The average pay of a S&P 500 company CEO rose 6 percent last year to $13.9 million, or 361 times more than the average worker made, according to the AFL-CIO.
The labor group said the ratio between CEO and worker pay was 42-to-1 in 1980, 107-to-1 in 1990, and 347-to-1 last year.
“It’s no surprise that it has gone up again this year,” AFL-CIO secretary-treasurer Liz Shuler said on a conference call with reporters Tuesday.
“CEOs are experiencing pretty much an historic windfall these days,” she added.
The labor group has been comparing CEO pay with U.S. Labor Department data for the pay of the average production and non-supervisory worker for more than 20 years. The average pay for the rank-and-file worker was $38,613 last year.
This year, for the first time, public companies are required to compare their CEO’s pay with that of the company’s median worker — the employee who makes more than half of workers and less than the other half.
Congress mandated the disclosure in the wake of the 2008 financial crisis. But the U.S. Securities and Exchange Commission didn’t finalize rules for making the calculation until last year.
Mattel had the highest CEO to median worker pay ratio of the S&P 500 companies that the AFL-CIO analyzed, 4,987-to-1. The toy maker’s median employee — a worker in a Malaysian plant — made $6,271 compared to CEO Margaret Georgiadis’ pay of $31.3 million, the labor group said.
Two Pittsburgh companies had the highest ratios among the Pennsylvania companies that the AFL-CIO examined. The CEO pay ratio was 1,064-to-1 at South Side-based retailer American Eagle Outfitters and 1,015-to-1 at Findlay-based retailer Dick’s Sporting Goods.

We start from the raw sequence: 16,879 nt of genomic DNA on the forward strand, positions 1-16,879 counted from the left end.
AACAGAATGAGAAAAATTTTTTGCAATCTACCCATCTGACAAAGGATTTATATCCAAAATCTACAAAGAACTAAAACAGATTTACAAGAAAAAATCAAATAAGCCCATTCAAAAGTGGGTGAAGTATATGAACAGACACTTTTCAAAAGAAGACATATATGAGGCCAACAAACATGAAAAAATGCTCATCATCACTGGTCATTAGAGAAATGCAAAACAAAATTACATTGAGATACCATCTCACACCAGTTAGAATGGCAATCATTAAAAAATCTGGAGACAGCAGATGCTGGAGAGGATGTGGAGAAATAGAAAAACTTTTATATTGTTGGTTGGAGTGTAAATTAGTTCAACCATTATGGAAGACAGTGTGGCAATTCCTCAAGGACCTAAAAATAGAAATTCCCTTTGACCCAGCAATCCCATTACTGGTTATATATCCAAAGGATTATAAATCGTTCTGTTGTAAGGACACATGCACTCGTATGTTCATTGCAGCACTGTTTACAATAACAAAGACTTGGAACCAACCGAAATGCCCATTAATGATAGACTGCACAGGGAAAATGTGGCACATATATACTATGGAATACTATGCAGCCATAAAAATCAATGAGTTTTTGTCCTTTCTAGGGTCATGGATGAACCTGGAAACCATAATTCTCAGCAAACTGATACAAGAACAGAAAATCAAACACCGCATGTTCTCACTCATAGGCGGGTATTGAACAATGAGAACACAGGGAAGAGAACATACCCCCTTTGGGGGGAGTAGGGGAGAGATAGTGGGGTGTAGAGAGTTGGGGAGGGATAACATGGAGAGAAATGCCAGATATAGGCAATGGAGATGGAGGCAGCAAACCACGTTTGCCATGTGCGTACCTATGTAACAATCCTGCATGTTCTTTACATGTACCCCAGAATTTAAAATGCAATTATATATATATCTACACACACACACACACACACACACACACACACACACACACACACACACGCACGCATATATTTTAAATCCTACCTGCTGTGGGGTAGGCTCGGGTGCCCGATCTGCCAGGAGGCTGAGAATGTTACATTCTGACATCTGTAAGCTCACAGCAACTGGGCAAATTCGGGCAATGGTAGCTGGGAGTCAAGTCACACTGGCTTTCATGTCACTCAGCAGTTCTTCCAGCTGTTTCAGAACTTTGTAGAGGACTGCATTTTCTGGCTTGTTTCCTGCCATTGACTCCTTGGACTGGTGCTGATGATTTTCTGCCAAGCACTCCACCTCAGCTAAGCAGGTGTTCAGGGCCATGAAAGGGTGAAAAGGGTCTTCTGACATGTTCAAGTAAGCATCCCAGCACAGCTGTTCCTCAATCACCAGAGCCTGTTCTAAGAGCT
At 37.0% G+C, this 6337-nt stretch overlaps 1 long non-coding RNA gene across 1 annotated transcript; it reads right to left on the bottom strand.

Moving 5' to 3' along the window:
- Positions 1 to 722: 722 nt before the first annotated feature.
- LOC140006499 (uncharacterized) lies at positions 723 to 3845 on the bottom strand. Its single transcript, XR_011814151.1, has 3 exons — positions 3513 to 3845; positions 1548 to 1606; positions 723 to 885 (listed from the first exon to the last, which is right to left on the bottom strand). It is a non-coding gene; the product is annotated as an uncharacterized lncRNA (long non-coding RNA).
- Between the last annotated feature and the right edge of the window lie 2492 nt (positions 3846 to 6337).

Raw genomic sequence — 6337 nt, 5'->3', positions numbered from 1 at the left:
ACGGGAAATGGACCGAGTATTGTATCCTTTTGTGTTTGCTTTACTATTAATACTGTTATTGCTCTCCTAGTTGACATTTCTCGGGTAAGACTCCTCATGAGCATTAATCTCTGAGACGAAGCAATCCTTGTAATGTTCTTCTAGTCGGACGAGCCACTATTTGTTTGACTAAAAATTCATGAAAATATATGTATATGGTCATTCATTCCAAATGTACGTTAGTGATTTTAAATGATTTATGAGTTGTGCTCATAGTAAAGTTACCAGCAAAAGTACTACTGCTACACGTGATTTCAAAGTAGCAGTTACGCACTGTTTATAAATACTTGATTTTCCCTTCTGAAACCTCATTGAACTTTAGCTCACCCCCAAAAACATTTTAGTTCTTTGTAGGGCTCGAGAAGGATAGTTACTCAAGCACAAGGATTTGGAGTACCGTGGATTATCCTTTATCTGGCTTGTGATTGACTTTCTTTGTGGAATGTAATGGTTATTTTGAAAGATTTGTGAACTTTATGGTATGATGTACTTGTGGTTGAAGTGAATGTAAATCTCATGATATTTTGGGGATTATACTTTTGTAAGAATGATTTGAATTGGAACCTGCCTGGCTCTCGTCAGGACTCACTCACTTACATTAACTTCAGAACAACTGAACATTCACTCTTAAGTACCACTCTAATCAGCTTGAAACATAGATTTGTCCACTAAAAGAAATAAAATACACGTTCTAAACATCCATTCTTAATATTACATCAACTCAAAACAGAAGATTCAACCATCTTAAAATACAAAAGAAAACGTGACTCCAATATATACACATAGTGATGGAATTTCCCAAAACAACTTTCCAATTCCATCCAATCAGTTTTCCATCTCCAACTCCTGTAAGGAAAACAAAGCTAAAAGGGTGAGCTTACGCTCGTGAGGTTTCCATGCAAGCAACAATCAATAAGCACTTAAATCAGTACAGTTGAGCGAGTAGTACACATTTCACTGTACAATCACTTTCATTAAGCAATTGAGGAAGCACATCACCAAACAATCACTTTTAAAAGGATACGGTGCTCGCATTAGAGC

Retailers have some of the higher CEO pay ratios because of their reliance on part-time and contingent workers, said Brandon Rees, deputy director of the AFL-CIO’s office of investment.
Mr. Rees said the SEC rules give companies some flexibility in calculating the ratio.
Mondelez International, the troubled maker of Oreos and Ritz Crackers, had two CEOs last year and based its ratio on the $17.3 million that former CEO Irene Rosenfeld was paid in 2017. That was 403 times more than what the company’s median worker made, he said.
Her replacement, Dirk Van de Put, was paid $42.4 million last year, which would have raised the ratio to 989-to-1, Mr. Rees said.
Ms. Shuler said the labor group plans to use the data quantifying the growing gap in income inequality is upcoming Congressional contests.
“This will be part of our economic narrative going into the election,” she vowed.
Len Boselovic: firstname.lastname@example.org or 412-263-1941.